The Asphalt Jungle

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Facts and Figures

Run time: 112 mins

In Theaters: Tuesday 23rd May 1950


Production compaines: Metro-Goldwyn-Mayer (MGM), Loew's

Reviews 4.5 / 5

Rotten Tomatoes: 96%
Fresh: 24 Rotten: 1

IMDB: 7.9 / 10

Cast & Crew


Producer: Arthur Hornblow Jr.

Starring: as Dix Handley, as Alonzo D. Emmerich, as Doll Conovan, as Gus Minissi, as Doc Erwin Riedenschneider, as Police Commissioner Hardy, as Angela Phinlay, as Cobby, Barry Kelley as Lt. Ditrich, Anthony Caruso as Louis Ciavelli, Teresa Celli as Maria Ciavelli, William 'Wee Willie' Davis as Timmons (as William Davis), Dorothy Tree as May Emmerich, as Bob Brannom, John Maxwell as Dr. Swanson

Also starring: ,

The Asphalt Jungle Review

Sterling Hayden gets the shaft again in The Asphalt Jungle. This guy goes on caper after caper but he just never ends up with the loot. It always slips right through his hands. Every time.

Jungle is one of Hayden's finest hours, earnest and searing as he finds himself wrapped up in the perfect crime -- a jewel heist which is (unfortunately) a rather simple safecracking affair. This time out, Hayden's desperate gambling addict looks about ready to do anything in order to get back to the pastoral farm where he grew up -- and we believe it.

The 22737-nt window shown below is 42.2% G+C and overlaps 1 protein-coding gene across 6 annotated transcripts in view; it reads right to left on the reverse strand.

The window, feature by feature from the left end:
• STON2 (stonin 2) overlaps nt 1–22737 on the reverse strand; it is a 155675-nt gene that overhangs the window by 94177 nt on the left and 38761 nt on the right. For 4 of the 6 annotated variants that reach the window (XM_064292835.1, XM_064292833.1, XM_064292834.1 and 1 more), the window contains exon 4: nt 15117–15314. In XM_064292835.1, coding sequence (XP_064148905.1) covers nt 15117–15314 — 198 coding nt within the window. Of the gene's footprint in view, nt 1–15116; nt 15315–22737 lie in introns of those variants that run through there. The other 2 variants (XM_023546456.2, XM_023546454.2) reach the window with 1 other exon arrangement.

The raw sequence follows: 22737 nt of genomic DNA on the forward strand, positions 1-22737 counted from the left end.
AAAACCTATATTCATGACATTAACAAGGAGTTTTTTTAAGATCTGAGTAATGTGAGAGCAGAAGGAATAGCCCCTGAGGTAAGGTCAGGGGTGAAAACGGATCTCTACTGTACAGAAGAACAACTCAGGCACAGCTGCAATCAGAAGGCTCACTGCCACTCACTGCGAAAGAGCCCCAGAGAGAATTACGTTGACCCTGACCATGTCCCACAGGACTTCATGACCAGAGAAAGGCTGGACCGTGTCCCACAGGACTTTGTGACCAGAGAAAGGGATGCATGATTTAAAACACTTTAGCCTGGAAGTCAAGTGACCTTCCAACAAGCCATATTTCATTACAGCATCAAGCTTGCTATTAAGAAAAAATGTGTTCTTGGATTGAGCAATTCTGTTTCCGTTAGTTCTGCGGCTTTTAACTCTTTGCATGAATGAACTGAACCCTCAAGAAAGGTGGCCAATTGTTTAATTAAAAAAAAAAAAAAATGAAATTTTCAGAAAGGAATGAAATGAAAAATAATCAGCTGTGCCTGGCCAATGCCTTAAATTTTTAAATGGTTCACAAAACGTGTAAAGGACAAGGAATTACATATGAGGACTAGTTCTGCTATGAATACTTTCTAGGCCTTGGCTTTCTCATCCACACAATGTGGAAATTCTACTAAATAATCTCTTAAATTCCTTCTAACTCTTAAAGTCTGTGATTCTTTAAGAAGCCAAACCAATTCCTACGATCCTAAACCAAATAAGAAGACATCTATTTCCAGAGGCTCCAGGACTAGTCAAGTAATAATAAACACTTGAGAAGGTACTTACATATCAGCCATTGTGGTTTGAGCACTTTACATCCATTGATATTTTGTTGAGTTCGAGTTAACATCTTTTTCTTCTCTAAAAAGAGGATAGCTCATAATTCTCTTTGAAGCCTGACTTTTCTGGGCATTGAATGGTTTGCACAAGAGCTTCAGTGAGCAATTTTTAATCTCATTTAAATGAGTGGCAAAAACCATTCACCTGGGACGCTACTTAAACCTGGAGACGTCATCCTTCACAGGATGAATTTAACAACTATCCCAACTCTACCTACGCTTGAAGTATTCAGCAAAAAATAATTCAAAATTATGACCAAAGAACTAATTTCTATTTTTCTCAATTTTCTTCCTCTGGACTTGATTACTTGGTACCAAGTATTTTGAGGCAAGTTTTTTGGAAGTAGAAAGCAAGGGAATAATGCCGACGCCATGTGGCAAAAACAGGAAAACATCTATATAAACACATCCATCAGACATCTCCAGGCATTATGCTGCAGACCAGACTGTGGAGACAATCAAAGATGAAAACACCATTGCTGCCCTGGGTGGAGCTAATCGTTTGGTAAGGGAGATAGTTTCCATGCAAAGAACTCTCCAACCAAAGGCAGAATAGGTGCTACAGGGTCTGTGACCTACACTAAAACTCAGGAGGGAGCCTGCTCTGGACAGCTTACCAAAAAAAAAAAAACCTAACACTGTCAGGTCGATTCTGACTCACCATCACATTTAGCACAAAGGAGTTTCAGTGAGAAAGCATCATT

But the fun of Jungle comes after the thieving, when the cops are after the half dozen collaborators, and each one of them starts to show cracks in his armor. The beard can't take the heat and kills himself. One of the burglars turns state's evidence. As for Hayden, he gets shot in the belly during a negotiation and finds himself slowly bleeding to death. It's one of cinema's most tragic and operatic deaths, playing out over a full and agonizing hour.

John Huston directs a film that starts slow, building itself toward the heist where nothing can go wrong, which subsequently goes completely wrong. Filled with depression and self-loathing, the film cuts itself as a kind of flip-side of The Killing, a perfect Hayden double feature if ever there was one.

Director John Huston has made one of the quietest films I've ever seen, with long, dramatic silences punctuating the action and a searing score that fits perfectly. Huston is at his best here, and the film is highly recommended.

At last on DVD, the disc features a respectable set of extras. Huston's "introduction," cobbled together from old interviews, is extremely garbled and hard to understand. There's also a commentary track from writer Drew Casper and co-star James Whitmore. It's a real must-own.


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The Asphalt Jungle Rating

" Extraordinary "